OIG found that for 37% of sampled stays, SNFs did not meet care plan or service requirements, and for 26% of sampled stays, care plans (1) failed to address one or more problems in the beneficiary's assessment, (2) did not include measurable objectives or detailed time frames, or (3) were not completed by an interdisciplinary care team. The reviewers more generally observed that care plans were often generic and did not appear to be tailored to the patient's individualized needs. OIG further found that in 15% of sampled stays, SNFs did not provide services in accordance with the care plans, either providing too much or not enough care. Notwithstanding evidence of both excess and too little care being provided, OIG noted that SNFs have an incentive to provide more therapy than called for in care plans because the rate of reimbursement varies directly with the amount of therapy provided.

Discharge Planning

Reviewers identified every stay that should have required discharge planning (83 of the 190 sampled stays) but did not indicate any discharge planning. The data was then extrapolated to estimate the percentage of SNFs that fail to meet discharge planning requirements.

The Report found that for 31% of sampled stays, SNFs failed to either have (1) adequate summaries of the beneficiaries' stays or statuses at discharge or (2) any post-discharge plans of care.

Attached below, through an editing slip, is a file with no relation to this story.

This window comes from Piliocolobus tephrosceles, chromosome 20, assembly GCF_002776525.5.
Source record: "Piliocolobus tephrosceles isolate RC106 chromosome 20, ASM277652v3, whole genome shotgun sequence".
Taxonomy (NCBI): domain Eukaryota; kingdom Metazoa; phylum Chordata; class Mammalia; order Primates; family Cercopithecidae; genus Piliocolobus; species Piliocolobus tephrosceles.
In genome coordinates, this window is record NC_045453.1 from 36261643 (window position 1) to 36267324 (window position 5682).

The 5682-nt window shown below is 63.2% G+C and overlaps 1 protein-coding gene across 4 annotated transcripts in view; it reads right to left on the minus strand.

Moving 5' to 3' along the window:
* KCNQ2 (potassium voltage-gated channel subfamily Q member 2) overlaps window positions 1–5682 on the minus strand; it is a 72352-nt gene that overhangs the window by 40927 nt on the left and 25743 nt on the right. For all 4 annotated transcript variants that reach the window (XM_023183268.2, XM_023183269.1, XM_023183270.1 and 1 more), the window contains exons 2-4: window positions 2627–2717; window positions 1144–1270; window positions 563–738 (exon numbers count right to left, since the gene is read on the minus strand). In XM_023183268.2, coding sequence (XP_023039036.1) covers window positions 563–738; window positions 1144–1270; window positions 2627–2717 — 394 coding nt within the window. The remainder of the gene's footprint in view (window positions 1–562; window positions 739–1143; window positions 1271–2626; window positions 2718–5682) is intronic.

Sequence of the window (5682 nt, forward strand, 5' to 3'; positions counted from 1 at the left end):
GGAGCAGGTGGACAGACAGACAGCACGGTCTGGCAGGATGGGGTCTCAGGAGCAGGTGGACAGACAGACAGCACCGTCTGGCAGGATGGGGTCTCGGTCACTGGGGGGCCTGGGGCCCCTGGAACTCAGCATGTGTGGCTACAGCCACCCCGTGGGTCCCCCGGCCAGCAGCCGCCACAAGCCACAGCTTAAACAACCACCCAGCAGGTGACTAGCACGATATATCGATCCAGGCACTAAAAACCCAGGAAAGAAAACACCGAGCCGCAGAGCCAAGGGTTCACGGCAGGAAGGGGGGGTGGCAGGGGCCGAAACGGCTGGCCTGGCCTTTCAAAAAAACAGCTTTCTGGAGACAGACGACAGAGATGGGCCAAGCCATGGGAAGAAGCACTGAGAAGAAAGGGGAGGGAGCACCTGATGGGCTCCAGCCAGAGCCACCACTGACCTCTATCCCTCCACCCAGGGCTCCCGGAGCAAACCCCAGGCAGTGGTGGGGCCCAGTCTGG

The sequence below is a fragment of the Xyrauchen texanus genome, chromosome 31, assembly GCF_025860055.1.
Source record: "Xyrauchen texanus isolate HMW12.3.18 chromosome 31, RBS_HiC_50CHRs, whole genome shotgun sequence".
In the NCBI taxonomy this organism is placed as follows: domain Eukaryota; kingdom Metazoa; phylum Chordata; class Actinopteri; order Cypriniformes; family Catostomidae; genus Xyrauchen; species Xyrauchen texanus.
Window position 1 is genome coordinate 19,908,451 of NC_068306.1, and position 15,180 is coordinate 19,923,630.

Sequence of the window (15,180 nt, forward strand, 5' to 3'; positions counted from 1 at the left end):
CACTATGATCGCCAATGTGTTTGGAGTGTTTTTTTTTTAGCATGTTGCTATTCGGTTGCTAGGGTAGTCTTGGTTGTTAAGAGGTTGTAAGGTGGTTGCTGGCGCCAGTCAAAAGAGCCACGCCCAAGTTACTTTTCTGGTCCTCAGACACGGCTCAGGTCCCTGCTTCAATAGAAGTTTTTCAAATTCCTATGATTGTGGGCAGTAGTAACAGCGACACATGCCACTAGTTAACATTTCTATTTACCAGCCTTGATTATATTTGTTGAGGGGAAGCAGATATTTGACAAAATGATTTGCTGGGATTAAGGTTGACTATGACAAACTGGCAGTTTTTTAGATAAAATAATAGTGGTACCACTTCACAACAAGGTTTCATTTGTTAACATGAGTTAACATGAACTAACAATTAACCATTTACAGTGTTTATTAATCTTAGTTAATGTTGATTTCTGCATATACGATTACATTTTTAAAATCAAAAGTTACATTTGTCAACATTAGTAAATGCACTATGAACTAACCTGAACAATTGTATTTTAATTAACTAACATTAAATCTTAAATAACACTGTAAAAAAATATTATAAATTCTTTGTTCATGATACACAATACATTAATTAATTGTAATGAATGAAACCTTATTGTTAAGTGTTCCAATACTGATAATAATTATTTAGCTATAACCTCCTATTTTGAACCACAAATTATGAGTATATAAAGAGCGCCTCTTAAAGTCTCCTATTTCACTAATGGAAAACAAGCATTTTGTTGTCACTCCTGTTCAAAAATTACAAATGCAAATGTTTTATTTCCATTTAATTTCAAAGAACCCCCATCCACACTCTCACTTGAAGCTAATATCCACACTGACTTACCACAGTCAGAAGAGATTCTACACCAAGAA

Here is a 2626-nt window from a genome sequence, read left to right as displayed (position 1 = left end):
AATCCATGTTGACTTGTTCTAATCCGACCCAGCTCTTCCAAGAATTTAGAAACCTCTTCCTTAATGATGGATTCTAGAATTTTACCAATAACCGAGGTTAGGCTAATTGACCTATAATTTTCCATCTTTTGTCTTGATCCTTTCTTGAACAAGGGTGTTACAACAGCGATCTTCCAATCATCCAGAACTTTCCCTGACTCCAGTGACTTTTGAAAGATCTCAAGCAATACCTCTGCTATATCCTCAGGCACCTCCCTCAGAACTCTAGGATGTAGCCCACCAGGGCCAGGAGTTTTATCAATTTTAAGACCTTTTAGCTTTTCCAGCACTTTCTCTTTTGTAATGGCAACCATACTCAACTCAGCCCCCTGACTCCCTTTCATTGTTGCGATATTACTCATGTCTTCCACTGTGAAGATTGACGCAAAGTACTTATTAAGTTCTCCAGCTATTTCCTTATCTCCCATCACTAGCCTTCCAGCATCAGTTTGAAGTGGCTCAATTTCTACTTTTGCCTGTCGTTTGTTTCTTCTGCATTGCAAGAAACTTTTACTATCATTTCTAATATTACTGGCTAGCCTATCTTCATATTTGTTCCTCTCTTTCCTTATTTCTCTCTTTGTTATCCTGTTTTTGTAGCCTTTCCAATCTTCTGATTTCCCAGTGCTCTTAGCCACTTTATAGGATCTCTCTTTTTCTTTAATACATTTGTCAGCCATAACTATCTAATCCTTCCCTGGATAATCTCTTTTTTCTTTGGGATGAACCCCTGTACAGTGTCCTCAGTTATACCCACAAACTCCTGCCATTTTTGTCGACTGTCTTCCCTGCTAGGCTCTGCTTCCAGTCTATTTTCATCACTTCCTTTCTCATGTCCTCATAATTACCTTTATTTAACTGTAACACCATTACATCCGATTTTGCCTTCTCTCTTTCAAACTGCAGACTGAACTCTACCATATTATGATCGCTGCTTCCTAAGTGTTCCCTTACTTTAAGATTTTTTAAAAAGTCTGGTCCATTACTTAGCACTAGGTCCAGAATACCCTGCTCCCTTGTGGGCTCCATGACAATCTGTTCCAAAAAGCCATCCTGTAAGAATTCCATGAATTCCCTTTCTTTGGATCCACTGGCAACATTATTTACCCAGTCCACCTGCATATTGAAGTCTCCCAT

Quality of Care

To evaluate quality of care, OIG asked reviewers to identify what they believed to be egregious examples of poor quality of care. Egregious examples were found with respect to wound care, medication management, and therapy.

Regarding wound care, reviewers found that SNFs failed to adequately track and treat wounds or provide appropriate interventions to prevent worsening of existing or acquired wounds.

With respect to medication management, reviewers found that SNFs prescribed drugs inappropriately or failed to follow up when patients did not respond positively to prescribed drug regimens. Reviewers also identified frequent off-label use and use of drugs with black box warnings. As for therapy, reviewers noted that beneficiaries were often receiving inappropriately high levels of therapy. One example the Report provided was of a beneficiary with a dislocated hip who should not have been ambulating but was nonetheless provided at least 720 minutes of therapy a week (i.e., ultra-high therapy RUG classification).

OIG Recommendations and CMS Response

Based on its findings covering 2009 data, OIG concluded that it paid $5.1 billion for stays in which SNFs did not meet care requirements, service requirements, or discharge planning requirements. According to OIG, these deficiencies "raise concerns about what Medicare is paying for" and are evidence that "CMS should do more to strengthen its oversight of SNFs to ensure that they perform appropriate care planning and discharge planning for [Medicare] beneficiaries." OIG's specific recommendations to CMS include the following: